In order to stay in a circular orbit the rocket motors must be used continuously to push the spaceship in or out with the appropriate force. In those circumstances, the occupants will feel a centrifugal force pushing them against one of the walls of the spacecraft. Within the speed of light circle, though, centrifugal force adds to the inward pull of gravity. So the outward force needed to keep the spaceship in a circular orbit increases as the speed of the spaceship round that orbit increases. Instead of being flung outward by centrifugal force, the occupants of the fast-moving spacecraft are sucked inward. In other words, centrifugal force always acts in such a way as to repel orbiting objects from the speed of light circle.

But researchers such as Abramowicz may be wrong to think in terms of centrifugal force, says Chakrabarti, not because the force is unreal, but because it is just one aspect of an overall force described by Einstein's equations. The point he makes, in a paper to be published shortly in the Monthly Notices of the Royal Astronomical Society, is that by splitting the single relativistic force into two components which are identified with the Newtonian gravitational force and a centrifugal force, we get a false impression of what is going on. Indeed, there is another way to split up the relativistic force on a particle orbiting a black hole. On this picture, centrifugal force is unchanged from the Newtonian picture, but gravity gets stronger inside the critical orbit, again increasing the effectiveness of the hole in swallowing matter up.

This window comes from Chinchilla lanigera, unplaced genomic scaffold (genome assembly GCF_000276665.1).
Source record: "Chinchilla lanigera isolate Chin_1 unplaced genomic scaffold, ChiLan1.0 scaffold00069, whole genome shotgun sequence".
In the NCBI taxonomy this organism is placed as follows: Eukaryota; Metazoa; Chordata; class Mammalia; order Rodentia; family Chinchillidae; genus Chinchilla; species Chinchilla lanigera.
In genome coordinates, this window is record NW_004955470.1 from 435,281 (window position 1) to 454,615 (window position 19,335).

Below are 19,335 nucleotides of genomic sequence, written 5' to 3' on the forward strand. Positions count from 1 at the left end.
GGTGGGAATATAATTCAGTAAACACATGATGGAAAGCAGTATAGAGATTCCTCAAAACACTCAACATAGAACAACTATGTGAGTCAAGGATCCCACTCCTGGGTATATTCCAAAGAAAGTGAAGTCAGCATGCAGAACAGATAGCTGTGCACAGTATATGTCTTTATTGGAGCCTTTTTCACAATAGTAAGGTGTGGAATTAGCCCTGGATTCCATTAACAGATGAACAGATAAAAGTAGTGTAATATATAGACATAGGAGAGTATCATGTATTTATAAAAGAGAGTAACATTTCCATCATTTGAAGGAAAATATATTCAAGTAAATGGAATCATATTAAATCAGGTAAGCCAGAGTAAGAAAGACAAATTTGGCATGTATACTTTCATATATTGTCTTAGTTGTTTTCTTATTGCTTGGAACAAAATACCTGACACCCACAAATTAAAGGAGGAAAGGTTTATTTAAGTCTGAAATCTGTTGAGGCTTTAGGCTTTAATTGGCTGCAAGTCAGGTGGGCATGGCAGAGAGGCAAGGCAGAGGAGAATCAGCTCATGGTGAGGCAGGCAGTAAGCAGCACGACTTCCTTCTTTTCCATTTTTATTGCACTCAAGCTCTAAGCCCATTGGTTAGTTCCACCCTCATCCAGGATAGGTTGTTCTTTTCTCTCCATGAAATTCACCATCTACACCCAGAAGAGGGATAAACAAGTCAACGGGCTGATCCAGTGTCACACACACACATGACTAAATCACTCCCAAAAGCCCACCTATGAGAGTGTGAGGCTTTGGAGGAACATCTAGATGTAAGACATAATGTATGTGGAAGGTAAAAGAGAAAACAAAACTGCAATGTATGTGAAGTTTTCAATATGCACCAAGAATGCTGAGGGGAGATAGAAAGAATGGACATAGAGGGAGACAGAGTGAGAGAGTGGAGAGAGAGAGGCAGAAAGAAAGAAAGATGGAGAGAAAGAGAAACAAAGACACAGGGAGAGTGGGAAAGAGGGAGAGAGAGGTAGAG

Chakrabarti says that what is really happening is that Einstein's description of gravity deviates from the Newtonian picture under the extreme conditions near a black hole.